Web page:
When I say Zero Days, I mean three whole days without hiking. We passed the time exploring the town’s shops (the few that were open during the storm), trying to stay warm, and catching up with family and friends on the phone. The change of pace was fun—for the first day. But by day three I was frustrated about the weather still standing in our way.
The snow is clearing now, and the forecast no longer looks frozen. On to Asheville! Where I hear they have some pretty good breweries…
Week 3: Freezing on the Tennessee/North Carolina State Line
Miles hiked: 205
Miles to go: 1,985.1
We made it to Newfound Gap, the Tennessee-North Carolina state line. What a difference a week makes! The temperatures have dropped and old man winter has made a comeback. He sent us what I hope is a last-blast storm (spring starts next week, after all!). With temperatures hovering around 18 degrees and more snow expected, we are taking some extra zero days and staying warm in town.
The icicles look so pretty but the snowy conditions drastically reduces visibility on the trail. The shelter (below) is bare bones and lacks heat. Always lots of cobwebs and spiders to deal with.
Hiker High: The Great Smoky Mountains and Meeting My First Southbound Hiker!
The Smokies are breathtakingly beautiful and I never grow tired of the scenery. We recently met a southbound hiker named Rabid (a first!). He was working on his last 200 miles and his advice was not to rush our journey. But I'm already feeling rushed. With the snow delaying us, we're going to be a few days behind but there's not much I can do about it now!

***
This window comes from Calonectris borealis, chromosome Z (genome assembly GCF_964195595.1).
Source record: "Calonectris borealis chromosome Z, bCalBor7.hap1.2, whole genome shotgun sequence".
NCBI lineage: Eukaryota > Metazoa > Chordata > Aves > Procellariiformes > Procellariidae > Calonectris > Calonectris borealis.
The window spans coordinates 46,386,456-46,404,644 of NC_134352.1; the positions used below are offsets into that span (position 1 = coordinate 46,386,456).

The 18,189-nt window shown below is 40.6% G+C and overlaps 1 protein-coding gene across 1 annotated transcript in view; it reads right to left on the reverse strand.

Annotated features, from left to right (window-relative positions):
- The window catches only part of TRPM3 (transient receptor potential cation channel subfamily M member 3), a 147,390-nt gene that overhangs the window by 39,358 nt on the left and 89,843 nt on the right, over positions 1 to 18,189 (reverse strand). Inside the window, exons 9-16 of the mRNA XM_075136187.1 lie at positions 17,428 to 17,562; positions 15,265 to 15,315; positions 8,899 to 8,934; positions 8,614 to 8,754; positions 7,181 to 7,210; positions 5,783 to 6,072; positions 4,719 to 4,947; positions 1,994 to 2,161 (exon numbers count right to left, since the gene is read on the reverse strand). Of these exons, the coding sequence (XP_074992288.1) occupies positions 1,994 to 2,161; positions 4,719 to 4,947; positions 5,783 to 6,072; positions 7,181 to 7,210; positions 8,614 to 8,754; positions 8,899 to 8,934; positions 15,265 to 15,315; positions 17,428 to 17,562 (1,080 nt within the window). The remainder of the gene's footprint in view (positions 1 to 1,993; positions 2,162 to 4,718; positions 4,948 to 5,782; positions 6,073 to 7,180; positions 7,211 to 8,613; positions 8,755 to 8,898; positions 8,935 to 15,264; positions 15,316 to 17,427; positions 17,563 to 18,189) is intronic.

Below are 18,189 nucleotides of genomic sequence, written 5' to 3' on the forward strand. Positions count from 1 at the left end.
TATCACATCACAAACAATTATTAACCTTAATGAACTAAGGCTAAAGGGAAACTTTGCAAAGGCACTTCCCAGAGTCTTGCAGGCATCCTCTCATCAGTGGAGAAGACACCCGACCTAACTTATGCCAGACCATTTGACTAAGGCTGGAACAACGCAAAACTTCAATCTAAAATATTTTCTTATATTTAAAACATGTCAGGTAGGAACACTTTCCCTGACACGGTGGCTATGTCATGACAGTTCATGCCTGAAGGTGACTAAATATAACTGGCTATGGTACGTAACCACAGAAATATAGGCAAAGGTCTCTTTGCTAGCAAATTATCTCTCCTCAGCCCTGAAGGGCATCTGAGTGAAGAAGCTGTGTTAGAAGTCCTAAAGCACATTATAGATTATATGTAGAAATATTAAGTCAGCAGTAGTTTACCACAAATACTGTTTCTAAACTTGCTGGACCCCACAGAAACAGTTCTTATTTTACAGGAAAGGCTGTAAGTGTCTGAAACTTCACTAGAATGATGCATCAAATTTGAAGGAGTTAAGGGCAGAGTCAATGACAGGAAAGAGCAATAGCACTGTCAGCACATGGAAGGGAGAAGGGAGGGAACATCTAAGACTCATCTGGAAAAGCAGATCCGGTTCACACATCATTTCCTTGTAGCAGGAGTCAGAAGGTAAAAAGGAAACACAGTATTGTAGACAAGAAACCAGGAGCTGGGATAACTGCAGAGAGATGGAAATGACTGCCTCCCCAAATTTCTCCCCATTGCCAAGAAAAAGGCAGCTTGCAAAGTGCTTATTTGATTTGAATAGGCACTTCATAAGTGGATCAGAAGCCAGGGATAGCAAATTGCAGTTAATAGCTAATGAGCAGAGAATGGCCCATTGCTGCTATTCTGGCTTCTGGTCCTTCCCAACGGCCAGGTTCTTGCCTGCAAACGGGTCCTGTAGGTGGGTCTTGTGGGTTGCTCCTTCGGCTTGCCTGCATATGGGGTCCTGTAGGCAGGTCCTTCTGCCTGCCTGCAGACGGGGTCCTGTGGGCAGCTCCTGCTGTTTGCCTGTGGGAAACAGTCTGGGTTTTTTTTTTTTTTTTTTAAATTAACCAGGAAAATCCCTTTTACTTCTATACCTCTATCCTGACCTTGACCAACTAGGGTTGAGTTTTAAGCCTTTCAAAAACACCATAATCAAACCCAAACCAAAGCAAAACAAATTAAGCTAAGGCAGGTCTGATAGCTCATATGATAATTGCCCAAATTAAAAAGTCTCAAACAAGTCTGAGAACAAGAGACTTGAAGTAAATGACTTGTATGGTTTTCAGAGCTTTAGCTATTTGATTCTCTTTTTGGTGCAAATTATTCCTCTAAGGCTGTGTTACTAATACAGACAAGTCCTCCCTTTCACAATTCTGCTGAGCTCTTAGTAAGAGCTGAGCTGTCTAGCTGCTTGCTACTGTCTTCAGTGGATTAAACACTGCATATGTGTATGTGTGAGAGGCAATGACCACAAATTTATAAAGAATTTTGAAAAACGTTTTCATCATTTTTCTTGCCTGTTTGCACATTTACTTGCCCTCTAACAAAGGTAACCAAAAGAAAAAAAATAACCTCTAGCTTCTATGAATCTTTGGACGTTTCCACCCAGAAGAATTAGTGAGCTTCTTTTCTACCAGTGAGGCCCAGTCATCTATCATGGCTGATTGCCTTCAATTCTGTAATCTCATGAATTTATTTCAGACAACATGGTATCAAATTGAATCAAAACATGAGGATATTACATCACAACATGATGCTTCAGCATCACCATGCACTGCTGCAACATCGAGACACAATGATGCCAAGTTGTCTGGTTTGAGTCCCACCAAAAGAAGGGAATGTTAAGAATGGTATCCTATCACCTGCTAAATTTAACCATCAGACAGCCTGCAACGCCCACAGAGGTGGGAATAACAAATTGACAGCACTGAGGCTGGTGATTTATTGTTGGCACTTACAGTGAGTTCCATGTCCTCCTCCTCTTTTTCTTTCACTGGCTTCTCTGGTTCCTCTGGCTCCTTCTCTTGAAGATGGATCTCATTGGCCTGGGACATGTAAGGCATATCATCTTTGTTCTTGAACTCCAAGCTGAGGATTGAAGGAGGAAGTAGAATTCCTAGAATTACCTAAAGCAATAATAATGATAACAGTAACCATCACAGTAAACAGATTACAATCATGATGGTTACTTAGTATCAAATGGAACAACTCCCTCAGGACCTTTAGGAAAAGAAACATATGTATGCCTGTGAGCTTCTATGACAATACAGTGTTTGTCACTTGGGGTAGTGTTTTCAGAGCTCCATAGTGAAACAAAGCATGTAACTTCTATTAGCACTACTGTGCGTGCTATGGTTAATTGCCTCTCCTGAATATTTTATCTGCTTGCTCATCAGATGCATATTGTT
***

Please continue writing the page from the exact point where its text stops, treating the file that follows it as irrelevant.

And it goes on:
Hiker Low: Sugar Lows
For sugar lows at night in cold weather, I've come up with a new remedy. I tuck a tube of Nutella in my shirt before going to sleep. Being close to my body keeps it warm and gives me easy access.
Not Just for Road Trips Anymore...
This may sound gross but I have a new-found love for what I call gas station honey buns. Yes, I know, from a nutrition point of view they are terrible. Loaded with calories (500) and of course carbs (61 grams!) but I have found that if I eat something in the morning with at least 40 grams of carbs, I don't need insulin. I feel like hiking has been really good for my diabetes but DO NOT try this at home. Unless you are hiking 8 to 10 miles per day outdoors (or getting huge amounts of exercise in other forms) like I am, eating honey buns for breakfast is NOT good for diabetes.
Week 2: Fontana Dam, North Carolina
Miles hiked: 170
Miles to go: 2,020.1
I’m checking in from a Zero Day (day of rest) at the awesome Fontana Dam hiker stop in North Carolina. It’s beautiful here. The site sits on the shores of Lake Fontana and is surrounded by the Nantahala National Forest. (I'm writing this from the Nantahala Outdoor Center, NOC). We’re enjoying nice weather and all of the hiker-friendly services (including a free shuttle into town!) this stop is known for. A few days ago I experienced my first really cold night. When the temperatures dropped into the teens, I went searching for my favorite gloves and realized I’d forgotten them in my mom’s car! I was a little nervous but layered on every piece of clothing I had with me and slept through the night fine.
Fontana Dam has a laundromat, a lodge that serves all-you-can eat pancakes and hot showers. I’m not sure what I was looking forward to the more—the shower (it had been 7 days…gross, I know) or the pancakes. I couldn't wait to make a pig of myself at breakfast. I woke up early in order to be the first one in line. But when I got there I received devastating news—no pancakes! Since we are slightly ahead of the regular start of A.T. hiking season, Fontana Dam isn’t fully stocked with staff or food. In spite of the limited resources though they managed to open up the buidling and brew us some really good coffee!
Hiking High: Getting My First Care Package from Home